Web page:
Pittsfield – What happens when a famous pencil brand, two Pittsfield elementary schools, troubadour rock music and a public arts and humanities project collaborate?
Simply put, the music.
The music—three new songs—is the end result of a 10-week songwriting workshop, part of The Masthead’s Fireside Poets at Morningside Community and Conte Community—elementary schools led by singer/songwriter Johnny Irion during the fall of 2021.
Irion will release the songs “Abandoned Monsters,” “Shine Like Butterflies,” and “Meet Me at Ramen Park” during a concert in Kellogg Park, 4-6 p.m., Thursday, May 19.
“It’s a celebration of the culmination of their work, from both fall and spring,” Sarah Trodgen, literary director of The Mastheads, said Wednesday. Mastheads—an urban architecture experiment, literary research initiative, book residency, and educational program based in Pittsfield—has been working with Pittsfield Public Schools since 2017.
The Fireside Poets – named after a group of poets including Oliver Wendell Holmes and Henry Wadsworth Longfellow (Berkshire Poets) – will also present a selection of their poetry at the event. At the elementary school level, Fireside Poets are supported by Blackwing Institutions.
“We have some really brave students who want to share their work. They are very creative writers and thinkers,” she said.
At Morningside, Fireside Poets is a 10-week program for fourth graders, which meets for an hour each week during the school day. At Conti, the program is part of elementary school after-school programming for second and third graders.
So how did Irion, a Berkshire folk musician and producer who toured with Black Cruz, come to collaborate with The Mastheads and the Blackwing Foundation?
His association with the Blackwing Foundation began in California, at the home of his uncle, author Thomas Steinbeck, where he debated the Blackwing 602 pen.
“You know, John Steinbeck wrote ‘The Grapes of Wrath’ in black pencil. And they were meeting my uncle, Thomas Steinbeck, because they had just returned the pencil. They stopped him and the pencils were going for $20,” Irion said during a phone interview from Miami: $40 on eBay.” “The pencil was a favorite of artists in those days. I love Stephen Sondim Blackwing. Chuck Jones made all Looney Tunes cartoons. They have a history with artists and creators.”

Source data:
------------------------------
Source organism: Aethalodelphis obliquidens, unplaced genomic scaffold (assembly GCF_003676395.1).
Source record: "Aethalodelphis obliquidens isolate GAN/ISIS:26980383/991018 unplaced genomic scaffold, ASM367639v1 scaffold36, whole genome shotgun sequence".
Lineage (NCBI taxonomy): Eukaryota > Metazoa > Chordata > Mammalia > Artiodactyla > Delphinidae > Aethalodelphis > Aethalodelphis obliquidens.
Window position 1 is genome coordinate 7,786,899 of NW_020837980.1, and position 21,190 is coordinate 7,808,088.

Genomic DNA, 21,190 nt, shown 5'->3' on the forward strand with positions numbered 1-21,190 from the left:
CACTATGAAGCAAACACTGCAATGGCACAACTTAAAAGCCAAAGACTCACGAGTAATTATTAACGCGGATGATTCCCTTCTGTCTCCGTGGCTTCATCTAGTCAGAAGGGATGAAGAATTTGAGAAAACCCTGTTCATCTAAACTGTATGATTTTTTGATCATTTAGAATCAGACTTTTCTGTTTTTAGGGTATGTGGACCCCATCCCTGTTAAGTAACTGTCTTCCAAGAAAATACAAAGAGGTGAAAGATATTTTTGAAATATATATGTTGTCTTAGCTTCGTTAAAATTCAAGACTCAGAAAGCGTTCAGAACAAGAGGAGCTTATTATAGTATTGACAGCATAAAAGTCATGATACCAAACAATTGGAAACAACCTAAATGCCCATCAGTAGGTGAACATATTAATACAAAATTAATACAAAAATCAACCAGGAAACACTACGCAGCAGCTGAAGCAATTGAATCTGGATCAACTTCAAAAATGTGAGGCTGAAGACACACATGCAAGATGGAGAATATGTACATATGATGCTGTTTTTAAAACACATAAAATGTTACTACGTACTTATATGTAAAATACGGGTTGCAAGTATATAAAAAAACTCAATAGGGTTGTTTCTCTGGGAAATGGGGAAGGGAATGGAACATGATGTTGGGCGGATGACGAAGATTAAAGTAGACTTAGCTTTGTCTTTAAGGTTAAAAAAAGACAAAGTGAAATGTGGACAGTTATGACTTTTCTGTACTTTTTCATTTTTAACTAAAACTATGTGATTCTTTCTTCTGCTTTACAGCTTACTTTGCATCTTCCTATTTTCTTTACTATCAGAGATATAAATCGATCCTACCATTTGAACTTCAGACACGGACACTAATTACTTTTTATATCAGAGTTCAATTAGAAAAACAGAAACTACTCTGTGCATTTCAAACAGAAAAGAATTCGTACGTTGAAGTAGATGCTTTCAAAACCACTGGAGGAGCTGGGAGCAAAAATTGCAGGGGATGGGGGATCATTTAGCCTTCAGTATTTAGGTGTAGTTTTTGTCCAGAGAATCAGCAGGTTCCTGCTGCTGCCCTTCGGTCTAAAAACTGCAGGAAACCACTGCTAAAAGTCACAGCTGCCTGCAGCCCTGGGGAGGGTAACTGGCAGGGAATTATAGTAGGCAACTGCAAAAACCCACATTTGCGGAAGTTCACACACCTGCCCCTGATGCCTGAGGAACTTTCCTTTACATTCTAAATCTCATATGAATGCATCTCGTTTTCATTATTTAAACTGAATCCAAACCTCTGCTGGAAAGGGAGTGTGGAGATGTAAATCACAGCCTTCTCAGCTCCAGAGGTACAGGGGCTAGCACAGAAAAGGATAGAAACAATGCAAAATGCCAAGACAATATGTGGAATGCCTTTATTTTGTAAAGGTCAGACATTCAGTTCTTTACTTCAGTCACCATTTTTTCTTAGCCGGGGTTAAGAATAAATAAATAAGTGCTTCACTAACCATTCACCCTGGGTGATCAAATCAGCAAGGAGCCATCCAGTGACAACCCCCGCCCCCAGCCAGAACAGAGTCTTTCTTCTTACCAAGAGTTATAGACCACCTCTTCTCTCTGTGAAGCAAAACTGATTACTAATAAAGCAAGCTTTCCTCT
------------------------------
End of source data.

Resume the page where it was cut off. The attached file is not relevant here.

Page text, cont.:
During the interview, Blackwing representatives noted Irion’s guitar.
“They noticed my guitar at my aunt’s house in California, that’s when I was making my last album ‘Driving Friend.’ They came to the studio and said they wanted to help you get this album out, so they teamed up as everything came out in pencil on the back of ‘Driving Friend’. When we communicated with the radio and the press, we sent the album, a pencil, and a letter.” “We got the weekend edition of NPR and a bunch of major things. So this started our relationship. It’s a great collaboration. We collaborate on music, on doing things in the community.”
Then COVID struck.
“After six or seven months, I decided to do something local [with the Blackwing Foundation]. So, I went to Herman Melville’s house. Something made me go to Melville’s house [Arrowhead]I don’t know why, but I met Tessa [Kelly] co-founder of The Mastheads, and Sarah. “The Blackwing Foundation was involved in supporting their programs, for two years, and part of that was my going to schools and writing songs with the kids.”
Trudgeon said the partnership with Irion and Blackwing made sense.
“We were always, slowly, expanding poetry in schools,” she said. “In the fall he did a 10-week session that discussed children’s history of folk music, telling them stories about why it’s a really important tradition, a really important tradition in Berkshires. We assure children that Berkshire is a truly artistic place; that poetry is part of their culture to have and add to it.”
She added, “It was really convenient. He worked on how to write songs, how to write chorus and poetry.”
At the end of the session, Aerion brought his tape recorder and performed with the children the songs that they wrote together.
“They come out on concert day on all studio platforms, to be shared by the kids’ families,” he said. “We hope it will also raise awareness of what The Mastheads and the Blackwing Foundation are doing to communities and schools.”